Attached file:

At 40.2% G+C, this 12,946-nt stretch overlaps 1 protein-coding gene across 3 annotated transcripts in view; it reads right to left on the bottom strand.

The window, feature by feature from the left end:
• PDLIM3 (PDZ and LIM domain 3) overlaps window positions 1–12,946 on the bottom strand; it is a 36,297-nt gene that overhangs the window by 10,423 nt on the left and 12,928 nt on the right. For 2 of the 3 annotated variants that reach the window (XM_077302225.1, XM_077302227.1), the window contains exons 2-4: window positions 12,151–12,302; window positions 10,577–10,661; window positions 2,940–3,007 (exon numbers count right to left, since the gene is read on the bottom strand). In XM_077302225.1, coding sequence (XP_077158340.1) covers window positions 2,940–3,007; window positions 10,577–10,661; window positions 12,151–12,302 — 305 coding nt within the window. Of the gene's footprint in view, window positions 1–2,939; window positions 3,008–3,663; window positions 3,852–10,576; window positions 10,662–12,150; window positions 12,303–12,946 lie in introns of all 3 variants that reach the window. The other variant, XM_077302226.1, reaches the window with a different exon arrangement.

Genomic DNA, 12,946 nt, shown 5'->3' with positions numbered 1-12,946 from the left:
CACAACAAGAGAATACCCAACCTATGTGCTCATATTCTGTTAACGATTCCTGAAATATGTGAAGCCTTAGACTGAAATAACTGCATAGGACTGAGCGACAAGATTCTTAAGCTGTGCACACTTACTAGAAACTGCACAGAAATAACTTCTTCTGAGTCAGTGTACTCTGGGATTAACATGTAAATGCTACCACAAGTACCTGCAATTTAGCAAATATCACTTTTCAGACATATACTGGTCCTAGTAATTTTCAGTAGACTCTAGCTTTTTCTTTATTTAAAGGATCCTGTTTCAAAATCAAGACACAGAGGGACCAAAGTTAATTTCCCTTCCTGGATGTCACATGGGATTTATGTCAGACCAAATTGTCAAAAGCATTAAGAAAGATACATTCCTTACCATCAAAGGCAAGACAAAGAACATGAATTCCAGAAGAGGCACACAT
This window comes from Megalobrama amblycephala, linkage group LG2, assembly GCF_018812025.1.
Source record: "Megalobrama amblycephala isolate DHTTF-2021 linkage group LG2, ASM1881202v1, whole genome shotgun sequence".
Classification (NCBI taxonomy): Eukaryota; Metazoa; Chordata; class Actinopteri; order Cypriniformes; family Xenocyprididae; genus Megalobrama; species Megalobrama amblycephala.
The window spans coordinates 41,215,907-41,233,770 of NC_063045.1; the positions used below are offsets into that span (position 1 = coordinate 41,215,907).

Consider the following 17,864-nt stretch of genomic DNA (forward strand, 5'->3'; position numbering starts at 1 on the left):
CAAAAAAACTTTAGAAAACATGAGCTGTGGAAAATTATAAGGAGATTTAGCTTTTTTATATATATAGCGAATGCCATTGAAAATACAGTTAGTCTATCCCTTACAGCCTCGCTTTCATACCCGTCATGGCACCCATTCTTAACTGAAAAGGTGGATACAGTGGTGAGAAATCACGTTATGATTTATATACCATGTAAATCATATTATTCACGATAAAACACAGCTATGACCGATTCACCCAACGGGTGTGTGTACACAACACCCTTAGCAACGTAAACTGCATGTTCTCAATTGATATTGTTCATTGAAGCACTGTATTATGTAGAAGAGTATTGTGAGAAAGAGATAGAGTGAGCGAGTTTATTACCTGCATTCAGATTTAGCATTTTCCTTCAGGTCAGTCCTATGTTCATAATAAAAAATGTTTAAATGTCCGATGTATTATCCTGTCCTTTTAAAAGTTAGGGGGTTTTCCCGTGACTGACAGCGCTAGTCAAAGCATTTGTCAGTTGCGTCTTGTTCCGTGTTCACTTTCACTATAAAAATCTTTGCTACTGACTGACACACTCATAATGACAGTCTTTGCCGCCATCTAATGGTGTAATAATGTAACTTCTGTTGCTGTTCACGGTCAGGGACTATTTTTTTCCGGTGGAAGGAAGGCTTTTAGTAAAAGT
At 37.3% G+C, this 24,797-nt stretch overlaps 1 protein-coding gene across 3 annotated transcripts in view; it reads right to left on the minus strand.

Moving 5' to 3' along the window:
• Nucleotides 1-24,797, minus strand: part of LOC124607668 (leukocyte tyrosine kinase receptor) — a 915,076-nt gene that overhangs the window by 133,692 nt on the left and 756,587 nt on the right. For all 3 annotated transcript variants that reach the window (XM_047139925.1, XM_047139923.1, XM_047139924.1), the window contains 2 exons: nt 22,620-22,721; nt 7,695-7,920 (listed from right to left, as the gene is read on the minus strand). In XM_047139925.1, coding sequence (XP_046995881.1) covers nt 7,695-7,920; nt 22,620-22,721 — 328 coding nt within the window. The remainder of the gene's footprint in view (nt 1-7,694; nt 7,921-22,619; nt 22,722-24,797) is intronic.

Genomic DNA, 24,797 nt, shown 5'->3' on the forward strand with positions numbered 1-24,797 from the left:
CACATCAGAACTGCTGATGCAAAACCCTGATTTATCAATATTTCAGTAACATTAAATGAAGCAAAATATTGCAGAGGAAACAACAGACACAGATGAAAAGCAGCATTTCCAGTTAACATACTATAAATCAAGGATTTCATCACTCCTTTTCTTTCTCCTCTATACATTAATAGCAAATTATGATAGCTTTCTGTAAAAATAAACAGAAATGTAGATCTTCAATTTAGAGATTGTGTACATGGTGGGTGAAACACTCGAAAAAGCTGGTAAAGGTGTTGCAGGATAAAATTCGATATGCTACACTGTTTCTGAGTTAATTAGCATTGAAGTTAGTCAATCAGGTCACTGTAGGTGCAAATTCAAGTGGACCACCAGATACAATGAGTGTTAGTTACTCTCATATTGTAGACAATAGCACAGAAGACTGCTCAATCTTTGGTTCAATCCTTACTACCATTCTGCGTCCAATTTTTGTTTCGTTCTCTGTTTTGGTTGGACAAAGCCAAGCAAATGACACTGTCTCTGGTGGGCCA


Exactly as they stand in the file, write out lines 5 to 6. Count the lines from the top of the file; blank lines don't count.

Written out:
CACAACAAGAGAATACCCAACCTATGTGCTCATATTCTGTTAACGATTCCTGAAATATGTGAAGCCTTAGACTGAAATAACTGCATAGGACTGAGCGACAAGATTCTTAAGCTGTGCACACTTACTAGAAACTGCACAGAAATAACTTCTTCTGAGTCAGTGTACTCTGGGATTAACATGTAAATGCTACCACAAGTACCTGCAATTTAGCAAATATCACTTTTCAGACATATACTGGTCCTAGTAATTTTCAGTAGACTCTAGCTTTTTCTTTATTTAAAGGATCCTGTTTCAAAATCAAGACACAGAGGGACCAAAGTTAATTTCCCTTCCTGGATGTCACATGGGATTTATGTCAGACCAAATTGTCAAAAGCATTAAGAAAGATACATTCCTTACCATCAAAGGCAAGACAAAGAACATGAATTCCAGAAGAGGCACACAT
This window comes from Megalobrama amblycephala, linkage group LG2, assembly GCF_018812025.1.